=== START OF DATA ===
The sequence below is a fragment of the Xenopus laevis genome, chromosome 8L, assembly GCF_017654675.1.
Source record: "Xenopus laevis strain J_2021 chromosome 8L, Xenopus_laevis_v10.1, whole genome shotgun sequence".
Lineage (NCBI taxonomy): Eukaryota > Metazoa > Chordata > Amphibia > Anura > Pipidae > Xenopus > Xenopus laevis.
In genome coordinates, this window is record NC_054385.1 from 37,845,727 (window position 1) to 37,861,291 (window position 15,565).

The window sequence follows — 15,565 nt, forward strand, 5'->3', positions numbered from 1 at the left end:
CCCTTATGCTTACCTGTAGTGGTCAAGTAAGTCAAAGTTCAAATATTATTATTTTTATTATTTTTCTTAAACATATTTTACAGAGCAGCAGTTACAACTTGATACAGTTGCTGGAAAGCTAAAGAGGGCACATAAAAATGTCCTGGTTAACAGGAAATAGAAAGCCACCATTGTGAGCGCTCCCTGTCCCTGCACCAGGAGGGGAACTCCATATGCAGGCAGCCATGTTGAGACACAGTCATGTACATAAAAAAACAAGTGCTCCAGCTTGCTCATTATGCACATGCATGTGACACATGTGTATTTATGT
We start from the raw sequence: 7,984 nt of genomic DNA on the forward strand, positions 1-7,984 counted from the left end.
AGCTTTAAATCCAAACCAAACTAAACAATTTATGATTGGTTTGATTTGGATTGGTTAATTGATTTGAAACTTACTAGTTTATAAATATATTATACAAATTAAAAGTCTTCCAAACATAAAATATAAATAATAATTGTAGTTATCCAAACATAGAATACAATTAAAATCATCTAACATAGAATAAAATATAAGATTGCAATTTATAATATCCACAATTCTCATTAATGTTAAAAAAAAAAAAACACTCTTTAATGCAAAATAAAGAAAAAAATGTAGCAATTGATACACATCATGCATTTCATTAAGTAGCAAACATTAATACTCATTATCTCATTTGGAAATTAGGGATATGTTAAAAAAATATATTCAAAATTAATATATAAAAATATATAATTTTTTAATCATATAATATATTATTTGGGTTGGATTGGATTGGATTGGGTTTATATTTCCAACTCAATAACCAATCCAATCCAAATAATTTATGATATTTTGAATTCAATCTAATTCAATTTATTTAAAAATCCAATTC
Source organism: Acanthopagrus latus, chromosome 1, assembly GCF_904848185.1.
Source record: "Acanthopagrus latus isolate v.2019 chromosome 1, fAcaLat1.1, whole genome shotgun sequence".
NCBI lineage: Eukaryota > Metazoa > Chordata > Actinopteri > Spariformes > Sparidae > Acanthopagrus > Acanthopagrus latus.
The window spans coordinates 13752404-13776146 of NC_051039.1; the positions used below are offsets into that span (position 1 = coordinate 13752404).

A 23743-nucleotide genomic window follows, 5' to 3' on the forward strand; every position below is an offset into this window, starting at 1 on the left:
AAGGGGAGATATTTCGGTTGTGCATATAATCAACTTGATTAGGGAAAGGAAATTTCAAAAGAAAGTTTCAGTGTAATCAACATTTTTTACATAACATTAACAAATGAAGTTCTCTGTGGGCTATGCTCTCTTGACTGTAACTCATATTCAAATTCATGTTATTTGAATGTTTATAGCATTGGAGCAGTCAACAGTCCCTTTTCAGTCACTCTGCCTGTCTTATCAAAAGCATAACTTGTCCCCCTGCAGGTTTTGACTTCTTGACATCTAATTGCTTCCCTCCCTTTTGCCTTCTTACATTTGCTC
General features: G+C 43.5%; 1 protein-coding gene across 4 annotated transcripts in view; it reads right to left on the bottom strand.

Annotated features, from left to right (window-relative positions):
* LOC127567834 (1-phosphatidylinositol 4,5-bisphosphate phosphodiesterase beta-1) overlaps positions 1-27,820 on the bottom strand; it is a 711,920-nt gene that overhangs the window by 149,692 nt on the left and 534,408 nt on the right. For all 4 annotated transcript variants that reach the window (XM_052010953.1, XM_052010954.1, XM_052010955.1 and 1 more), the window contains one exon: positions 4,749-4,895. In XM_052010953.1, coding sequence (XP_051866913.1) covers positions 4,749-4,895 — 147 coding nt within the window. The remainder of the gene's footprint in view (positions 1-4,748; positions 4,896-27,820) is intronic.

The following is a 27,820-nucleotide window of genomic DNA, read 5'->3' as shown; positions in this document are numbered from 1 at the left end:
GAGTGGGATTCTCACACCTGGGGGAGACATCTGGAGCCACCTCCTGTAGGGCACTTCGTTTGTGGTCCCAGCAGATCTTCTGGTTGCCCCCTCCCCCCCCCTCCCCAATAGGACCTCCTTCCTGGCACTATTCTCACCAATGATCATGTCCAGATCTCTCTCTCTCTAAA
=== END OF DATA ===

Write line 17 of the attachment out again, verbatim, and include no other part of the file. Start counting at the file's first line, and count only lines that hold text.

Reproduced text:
* LOC127567834 (1-phosphatidylinositol 4,5-bisphosphate phosphodiesterase beta-1) overlaps positions 1-27,820 on the bottom strand; it is a 711,920-nt gene that overhangs the window by 149,692 nt on the left and 534,408 nt on the right. For all 4 annotated transcript variants that reach the window (XM_052010953.1, XM_052010954.1, XM_052010955.1 and 1 more), the window contains one exon: positions 4,749-4,895. In XM_052010953.1, coding sequence (XP_051866913.1) covers positions 4,749-4,895 — 147 coding nt within the window. The remainder of the gene's footprint in view (positions 1-4,748; positions 4,896-27,820) is intronic.